Two of Berkeley’s biggest employers opened their doors to employee’s children Thursday to celebrate “Take Your Daughter To Work Day.”
At Alta Bates Medical Center, the events were for girls only; over at the University of California the event was billed as “Take Your Child to Work Day.”
At any rate, a lot of kids substituted a normal school day for a different kind of learning experience, observing Mom and Dad at work.
Alta Bates hosted 40 girls ranging in age from under 10 years old to teen-agers who listened to speakers and toured hospital departments before joining their parents. The emphasis was on maintaining good health and encouraging the youngsters to consider medical careers.
At UC Berkeley the day was unstructured, but it included an ice cream social during the noon hour at Memorial Glade, activities at the Lawrence Hall of Science and tours of the computer labs at University Hall and the campus.
Chancellor Robert M. Berdahl encouraged the event which had been more informal in past years. The day “could nourish our children, their aspirations and dreams as they experience some of what a university has to offer,” he said in a press release.
The daughters day has been a regular event at the hospital for about three years, and it was celebrated informally before that, said Alta Bates spokesperson Carolyn Kemp.
She believes the concept originated with Gloria Steinem’s Ms. Magazine to remind girls that they could aim high on the career ladder, and one of the first steps is observing a parent at work.Kemp noted that when the girls, who were sitting at tables after breakfast in the hospital auditorium, were asked what careers they might pursue, their lofty goals were inspiring.
Some careers mentioned included doctor, lawyer, policewoman, actress, singer, nurse or teacher, and one girl wanted to be a model, cook, artist and fashion designer.
Linde Spuhler, a speech therapist who talked to them about her profession, asked them what they thought it would take to become a speech therapist like herself.
The answers were thoughtful: “well-educated,” “likes to work with people,” “has patience with people.”
Camille Thompson, 15, whose mother works in the hospital’s corporate development department, has her sights set on being a police officer in Oakland.
But in one of the hospital’s operating rooms, where the girls heard two operating room nurses explain the technology in the room and some of the procedures, Camille said she might change her mind.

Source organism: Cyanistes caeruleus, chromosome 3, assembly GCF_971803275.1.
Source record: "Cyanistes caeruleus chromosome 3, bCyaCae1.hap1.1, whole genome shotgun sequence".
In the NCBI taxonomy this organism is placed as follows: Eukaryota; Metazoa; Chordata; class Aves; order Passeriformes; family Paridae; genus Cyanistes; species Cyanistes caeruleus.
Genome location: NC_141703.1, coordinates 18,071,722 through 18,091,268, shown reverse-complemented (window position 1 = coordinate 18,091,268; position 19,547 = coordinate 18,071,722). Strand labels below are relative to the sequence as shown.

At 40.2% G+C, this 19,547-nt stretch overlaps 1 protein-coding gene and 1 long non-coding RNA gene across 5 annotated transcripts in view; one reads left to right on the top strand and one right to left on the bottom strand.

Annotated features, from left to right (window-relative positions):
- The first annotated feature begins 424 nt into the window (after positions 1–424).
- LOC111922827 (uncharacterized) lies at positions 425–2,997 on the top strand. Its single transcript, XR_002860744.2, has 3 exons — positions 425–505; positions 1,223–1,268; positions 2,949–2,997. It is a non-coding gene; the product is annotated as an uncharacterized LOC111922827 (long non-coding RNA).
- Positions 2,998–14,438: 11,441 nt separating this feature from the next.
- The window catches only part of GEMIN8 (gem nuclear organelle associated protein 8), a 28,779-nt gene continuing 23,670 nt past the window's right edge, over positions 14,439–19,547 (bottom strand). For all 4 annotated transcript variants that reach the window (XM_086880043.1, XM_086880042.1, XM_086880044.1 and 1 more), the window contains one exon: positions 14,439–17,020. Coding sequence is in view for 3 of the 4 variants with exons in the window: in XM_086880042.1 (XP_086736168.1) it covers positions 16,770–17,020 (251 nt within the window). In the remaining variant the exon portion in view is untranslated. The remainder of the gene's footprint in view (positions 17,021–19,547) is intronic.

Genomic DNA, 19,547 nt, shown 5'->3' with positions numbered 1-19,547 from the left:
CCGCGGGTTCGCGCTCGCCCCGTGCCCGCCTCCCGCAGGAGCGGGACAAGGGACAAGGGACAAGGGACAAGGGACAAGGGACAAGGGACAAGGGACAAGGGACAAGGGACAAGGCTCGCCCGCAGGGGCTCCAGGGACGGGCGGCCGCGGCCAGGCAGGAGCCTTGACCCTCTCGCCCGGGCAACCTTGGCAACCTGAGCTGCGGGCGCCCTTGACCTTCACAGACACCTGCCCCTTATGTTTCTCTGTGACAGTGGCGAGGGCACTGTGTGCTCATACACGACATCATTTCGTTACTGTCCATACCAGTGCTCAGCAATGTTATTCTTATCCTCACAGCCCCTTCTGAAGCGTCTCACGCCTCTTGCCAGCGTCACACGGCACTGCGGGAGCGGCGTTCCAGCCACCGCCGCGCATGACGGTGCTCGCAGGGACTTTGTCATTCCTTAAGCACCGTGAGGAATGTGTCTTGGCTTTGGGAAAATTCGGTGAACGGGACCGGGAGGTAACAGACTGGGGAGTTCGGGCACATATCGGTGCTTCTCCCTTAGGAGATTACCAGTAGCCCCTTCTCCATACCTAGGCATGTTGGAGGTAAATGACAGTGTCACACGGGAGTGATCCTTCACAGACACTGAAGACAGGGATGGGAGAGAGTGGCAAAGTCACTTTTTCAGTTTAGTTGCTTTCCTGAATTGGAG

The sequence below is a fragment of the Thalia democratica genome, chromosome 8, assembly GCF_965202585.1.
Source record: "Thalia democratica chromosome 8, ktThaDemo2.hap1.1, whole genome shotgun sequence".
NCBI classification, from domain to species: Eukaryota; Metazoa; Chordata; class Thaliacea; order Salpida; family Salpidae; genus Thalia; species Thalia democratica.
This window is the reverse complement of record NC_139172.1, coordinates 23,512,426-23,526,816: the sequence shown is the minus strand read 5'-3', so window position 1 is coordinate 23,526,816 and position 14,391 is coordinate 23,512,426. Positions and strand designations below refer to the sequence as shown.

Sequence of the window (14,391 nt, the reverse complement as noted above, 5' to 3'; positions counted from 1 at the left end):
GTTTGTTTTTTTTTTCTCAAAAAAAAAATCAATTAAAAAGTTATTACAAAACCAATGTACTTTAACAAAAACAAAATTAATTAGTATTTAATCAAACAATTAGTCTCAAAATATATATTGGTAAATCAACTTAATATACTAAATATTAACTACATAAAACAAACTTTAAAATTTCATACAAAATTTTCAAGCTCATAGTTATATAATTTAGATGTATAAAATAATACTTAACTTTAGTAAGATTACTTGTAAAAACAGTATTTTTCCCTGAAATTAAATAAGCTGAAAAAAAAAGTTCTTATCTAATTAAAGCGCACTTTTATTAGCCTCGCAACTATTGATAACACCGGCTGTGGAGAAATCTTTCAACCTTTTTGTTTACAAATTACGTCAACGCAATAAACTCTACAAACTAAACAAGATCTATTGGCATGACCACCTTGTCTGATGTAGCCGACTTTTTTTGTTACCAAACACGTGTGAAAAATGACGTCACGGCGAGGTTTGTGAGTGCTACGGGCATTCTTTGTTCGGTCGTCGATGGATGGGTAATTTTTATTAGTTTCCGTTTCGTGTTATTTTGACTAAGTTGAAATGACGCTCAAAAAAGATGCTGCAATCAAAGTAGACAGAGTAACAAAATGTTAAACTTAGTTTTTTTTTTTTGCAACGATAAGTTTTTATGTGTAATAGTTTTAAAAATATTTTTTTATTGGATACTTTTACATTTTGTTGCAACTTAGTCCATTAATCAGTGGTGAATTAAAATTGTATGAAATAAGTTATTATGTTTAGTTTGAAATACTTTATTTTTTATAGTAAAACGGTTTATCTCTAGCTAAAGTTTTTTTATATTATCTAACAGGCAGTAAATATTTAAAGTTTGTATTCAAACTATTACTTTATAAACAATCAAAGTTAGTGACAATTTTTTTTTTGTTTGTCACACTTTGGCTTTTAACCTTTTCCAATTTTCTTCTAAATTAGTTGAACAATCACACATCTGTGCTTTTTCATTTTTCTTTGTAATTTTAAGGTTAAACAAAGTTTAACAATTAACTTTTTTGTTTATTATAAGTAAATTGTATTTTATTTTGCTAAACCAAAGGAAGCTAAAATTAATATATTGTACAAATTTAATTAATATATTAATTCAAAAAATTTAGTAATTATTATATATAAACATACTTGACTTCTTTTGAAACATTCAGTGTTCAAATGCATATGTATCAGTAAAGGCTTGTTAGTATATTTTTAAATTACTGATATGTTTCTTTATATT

“It’s definitely an option, being a doctor or nurse or working with babies, because I really like children.”
Robyn Gee, 14, whose father is a physical therapist at the hospital, said she was interested in the emergency room discussion earlier that morning. She said she didn’t mind the prospect of the years of schooling needed.
Two 9-year-old girls, Laura and Madeleine, wanted to be nurses like their mothers. Their secondary career choices were teacher and singer.
The girls were wearing the multi-colored scrubs or operating room shirts the hospital gave them and they learned that it takes a surgical team member five minutes to wash his or her hands.
Julie Patterson, R.N. turned the light on the X-ray of the hip and lower leg of a 65-year-old woman. The picture showed the pin in her hip and another fracture below the knee.
The presentation repelled some of the girls, but it provided a cautionary tale about the value of calcium and Vitamin D.
While the daughters of Alta Bates employees could join their parents if the work setting was not restricted, the sons and daughters of UC Berkeley employees in the University Relations Department had plenty of office space.
Six-and-one-half-year-old Michael Rosjidi, helped his mother Shirley sharpen pencils, and he wrote a brief report about his experiences for his first grade teacher.
The Oakland student wrote that he missed his teacher and several other sentences that he says he likes to write. One important declaration: “I went to Berkeley to do work.”
His mother who works with student work payrolls said her son had visited before, and that his behavior on this official day was “pretty good.”
Cameron Rico, 10, was enjoying spring vacation from the Concord schools and he was helping his Dad, Luis who works with support groups, and he was reading a Harry Potter book.
Later, said Luis, his son would switch places with his 5-year-old sister Kayla, who was working with their mother Linda. The family planned to meet for lunch.
The children would get a free ride into the Campanile and on the agenda was a father-son walk by the baseball diamonds to see the players practice.
“It’s important for them to visualize where we are and what we do,” said the father. “And they get a perspective of what college is like.”